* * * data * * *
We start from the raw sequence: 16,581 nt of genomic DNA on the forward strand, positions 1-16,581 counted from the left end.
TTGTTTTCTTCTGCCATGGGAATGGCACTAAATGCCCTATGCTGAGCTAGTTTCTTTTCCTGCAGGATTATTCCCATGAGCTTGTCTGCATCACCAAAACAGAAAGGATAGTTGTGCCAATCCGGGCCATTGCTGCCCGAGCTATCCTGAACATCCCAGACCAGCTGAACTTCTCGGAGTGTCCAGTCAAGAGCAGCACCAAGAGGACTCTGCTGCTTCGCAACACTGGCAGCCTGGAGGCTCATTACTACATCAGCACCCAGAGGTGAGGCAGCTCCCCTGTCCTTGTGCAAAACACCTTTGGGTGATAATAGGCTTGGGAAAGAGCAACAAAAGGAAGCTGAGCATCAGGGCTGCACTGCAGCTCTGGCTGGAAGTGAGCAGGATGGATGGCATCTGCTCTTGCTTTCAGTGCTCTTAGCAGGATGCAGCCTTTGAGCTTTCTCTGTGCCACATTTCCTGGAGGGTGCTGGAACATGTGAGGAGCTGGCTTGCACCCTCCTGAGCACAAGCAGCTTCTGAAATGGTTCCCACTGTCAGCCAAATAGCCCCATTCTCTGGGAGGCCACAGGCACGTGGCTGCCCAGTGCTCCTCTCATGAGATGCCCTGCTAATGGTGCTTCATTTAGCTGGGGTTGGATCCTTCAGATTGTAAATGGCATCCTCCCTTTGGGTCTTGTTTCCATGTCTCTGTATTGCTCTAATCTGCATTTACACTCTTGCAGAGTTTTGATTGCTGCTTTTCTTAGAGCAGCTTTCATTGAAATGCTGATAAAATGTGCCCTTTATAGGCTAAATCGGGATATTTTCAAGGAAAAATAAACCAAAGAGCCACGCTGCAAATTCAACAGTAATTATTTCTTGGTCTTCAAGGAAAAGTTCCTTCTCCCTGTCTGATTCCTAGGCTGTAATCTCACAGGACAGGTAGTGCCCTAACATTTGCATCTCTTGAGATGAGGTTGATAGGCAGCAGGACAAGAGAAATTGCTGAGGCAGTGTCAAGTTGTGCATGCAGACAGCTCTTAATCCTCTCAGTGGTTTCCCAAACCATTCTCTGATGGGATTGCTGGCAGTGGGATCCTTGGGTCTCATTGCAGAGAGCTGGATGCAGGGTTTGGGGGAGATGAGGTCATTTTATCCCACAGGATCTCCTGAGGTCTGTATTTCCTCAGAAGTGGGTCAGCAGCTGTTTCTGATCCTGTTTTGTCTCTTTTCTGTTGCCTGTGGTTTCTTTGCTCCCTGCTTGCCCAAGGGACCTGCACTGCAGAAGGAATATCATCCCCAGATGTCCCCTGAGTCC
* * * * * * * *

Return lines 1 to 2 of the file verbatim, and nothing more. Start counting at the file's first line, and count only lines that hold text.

We start from the raw sequence: 16,581 nt of genomic DNA on the forward strand, positions 1-16,581 counted from the left end.
TTGTTTTCTTCTGCCATGGGAATGGCACTAAATGCCCTATGCTGAGCTAGTTTCTTTTCCTGCAGGATTATTCCCATGAGCTTGTCTGCATCACCAAAACAGAAAGGATAGTTGTGCCAATCCGGGCCATTGCTGCCCGAGCTATCCTGAACATCCCAGACCAGCTGAACTTCTCGGAGTGTCCAGTCAAGAGCAGCACCAAGAGGACTCTGCTGCTTCGCAACACTGGCAGCCTGGAGGCTCATTACTACATCAGCACCCAGAGGTGAGGCAGCTCCCCTGTCCTTGTGCAAAACACCTTTGGGTGATAATAGGCTTGGGAAAGAGCAACAAAAGGAAGCTGAGCATCAGGGCTGCACTGCAGCTCTGGCTGGAAGTGAGCAGGATGGATGGCATCTGCTCTTGCTTTCAGTGCTCTTAGCAGGATGCAGCCTTTGAGCTTTCTCTGTGCCACATTTCCTGGAGGGTGCTGGAACATGTGAGGAGCTGGCTTGCACCCTCCTGAGCACAAGCAGCTTCTGAAATGGTTCCCACTGTCAGCCAAATAGCCCCATTCTCTGGGAGGCCACAGGCACGTGGCTGCCCAGTGCTCCTCTCATGAGATGCCCTGCTAATGGTGCTTCATTTAGCTGGGGTTGGATCCTTCAGATTGTAAATGGCATCCTCCCTTTGGGTCTTGTTTCCATGTCTCTGTATTGCTCTAATCTGCATTTACACTCTTGCAGAGTTTTGATTGCTGCTTTTCTTAGAGCAGCTTTCATTGAAATGCTGATAAAATGTGCCCTTTATAGGCTAAATCGGGATATTTTCAAGGAAAAATAAACCAAAGAGCCACGCTGCAAATTCAACAGTAATTATTTCTTGGTCTTCAAGGAAAAGTTCCTTCTCCCTGTCTGATTCCTAGGCTGTAATCTCACAGGACAGGTAGTGCCCTAACATTTGCATCTCTTGAGATGAGGTTGATAGGCAGCAGGACAAGAGAAATTGCTGAGGCAGTGTCAAGTTGTGCATGCAGACAGCTCTTAATCCTCTCAGTGGTTTCCCAAACCATTCTCTGATGGGATTGCTGGCAGTGGGATCCTTGGGTCTCATTGCAGAGAGCTGGATGCAGGGTTTGGGGGAGATGAGGTCATTTTATCCCACAGGATCTCCTGAGGTCTGTATTTCCTCAGAAGTGGGTCAGCAGCTGTTTCTGATCCTGTTTTGTCTCTTTTCTGTTGCCTGTGGTTTCTTTGCTCCCTGCTTGCCCAAGGGACCTGCACTGCAGAAGGAATATCATCCCCAGATGTCCCCTGAGTCC